Winter Hike-Blue Hills Reservation

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Took a six-mile hike with the southeastern chapter of the Appalachian Mountain Club (AMC) on Sunday morning. It was eighteen degrees at the start, and two hours later the temperature reached an astonishing high of twenty-one. It was cold!

As I drove into the Houghton’s Pond parking lot of the Blue Hills Reservation, hikers were stamping their feet, pulling down their knit hats, and slapping their gloved hands to keep warm. Once we got hiking, we were less distracted by the cold. We all took short, quick steps, and I pulled my shell hood up over my hat.

Although there wasn’t any snow, this was, indeed, a winter hike. And I made one mistake. I didn’t prepare my water bottle properly. I simply filled it and let it hang, uncovered. It froze and I had to bang it against tree trunks to free up the ice and suck down the liquid of life. I hadn’t remembered what I’d learned in the AMC’s winter hiking workshop. Pack your water in a cozy; use a wide mouth bottle, not the skinny-necked bottle I had. And it helps to fill the bottle with warmish water. I had done none of these things and would have encountered problems on an extended hike.

We took an easy trail and finished ahead of schedule. I dressed in layers and felt comfortable most of the time. If I had worked up a sweat, I would have removed my fleece vest and yanked off my hood. One thing I did remember to do was to pre-cut my snacks into bite sized chunks and have them readily available in plastic baggies. I saw one hiker remove his gloves and struggle to tear open a Power Bar. I watched a woman fuss around as she tried to open zipped pockets with her gloves on. I’d made sure I had long ties on my zippers so I could pull them while wearing gloves.

See the picture with the log-branch? It lay right in the middle of the trail. We all tried to move it to the side, but it wouldn’t budge! Just like nature–tough, unrelenting. But this was a nice hike with good people, all out for exercise and camaraderie.

hiking-blue hills
AMC winter hike--Blue Hills Reservation

Published by Ray Anderson

Hiker and writer. Have hiked the Appalachian Trail, Pacific Crest Trail, The Long Trail (Vermont), and some of the Continental Divide Trail. My trail name is "HAMLET." Have written three hiking novels (thrillers). The first one, "THE TRAIL," was traditionally published in 2015. My second hiking thriller, "SIERRA," released Oct 2016. Book three in my AWOL hiking-thriller series, "THE DIVIDE" releases from Turner Publishing 8/18/2020.

4 thoughts on “Winter Hike-Blue Hills Reservation

  1. Hello Ray
    About hiking last Sunday – I was up at Cardigan Lodge on a Boston chapter trip, we started out at 8 degrees F. The hike had icy sections in snow covered ground. I had asked if we should take crampons and leaders thought microspikes would be sufficient. Wrong! The group missed a turnoff and ended up above treeline. The smooth face of the snow was so hard that unless you stomped down the microspikes wouldn’t grab. I went sliding down a dome, unable to get a grip, but managed to orient myself toward a tree during the slide. I was unfamiliar with the microspikes technique of stomping each step down in the direction of the fall line with the whole foot so all the spikes would engage, but gained that technique after the slide! However, I won’t go out in the winter mountains again without crampons.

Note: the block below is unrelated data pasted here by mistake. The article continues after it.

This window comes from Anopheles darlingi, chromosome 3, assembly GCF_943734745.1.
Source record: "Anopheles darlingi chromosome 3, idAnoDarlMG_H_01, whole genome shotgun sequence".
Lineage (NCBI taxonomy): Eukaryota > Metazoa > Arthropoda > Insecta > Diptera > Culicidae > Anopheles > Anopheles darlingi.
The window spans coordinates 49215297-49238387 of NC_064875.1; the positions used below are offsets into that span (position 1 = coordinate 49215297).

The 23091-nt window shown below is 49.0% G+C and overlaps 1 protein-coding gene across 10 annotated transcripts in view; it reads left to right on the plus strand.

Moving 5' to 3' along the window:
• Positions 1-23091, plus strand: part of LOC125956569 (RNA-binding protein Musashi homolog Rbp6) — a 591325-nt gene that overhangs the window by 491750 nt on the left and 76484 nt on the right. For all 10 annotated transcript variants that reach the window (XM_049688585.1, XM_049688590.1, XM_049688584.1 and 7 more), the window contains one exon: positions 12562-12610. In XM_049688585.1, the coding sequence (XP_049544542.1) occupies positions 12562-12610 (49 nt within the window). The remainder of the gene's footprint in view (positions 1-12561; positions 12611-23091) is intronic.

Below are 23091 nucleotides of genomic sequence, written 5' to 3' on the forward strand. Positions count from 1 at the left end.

Oh, and about your experiences with water and bare hands, my drinking bladder performed well in the new pack with built in insulated sleeve for the hose, but I bought an insulated mouthpiece cover as well, blew back into the tube after a drink, and carried warm water in the wide mouth thermos upside down in the insulated cover as backup (water stayed warm!). Learned my lesson about hands: on the ascent of course you get heated up and I offloaded the hat (going with an ear band and the jacket hood) and also offloaded the gauntlets (going with just the liners). Once one of the thumbs showed the warning signs, I got help from the trip leaders and someone was carrying warmers, so I stuffed one in the gauntlet thumb and took care of the situation, but you know what, it was STUPID to adjust heating with fingers! Once they get cold, they stay cold. We had a hypothermia talk before the hike, so I took the advice to warm up the hands on another body part – for the rest of the fingers, I made a fist inside the gauntlets and waved my arms around to attract more circulation – it worked.

    About your new site – clicking through links on the way to your article, a green banner said “not found”, but once I posted “Take a Long Hike” in the search window, your menu came up. Here’s the heading: [New post] Posts ‹ Take a Long Hike — WordPress
    Date: February 13, 2012 9:05:05 PM EST. Compliments about the site, it looks great! I often ask hikers if they know about it, and they don’t, FYI. AMC should give you a link, you perform a valuable service!

    Elizabeth Brown

    1. Thank you so much for your insightful and encouraging comments, Elizabeth. Obviously your winter hike in the mountains was more daunting than mine. I learned much from reading your account, and I’ll never attempt a hike like you did without crampons. I get cold easily. Ski gloves with warmers have always helped me, and I always wear liners like you did. I’ll check my site again; yeterday, I had a glitch so I sent out a one-word test. Thanks for spreading the word about my site, Elizabeth. Happy trails!

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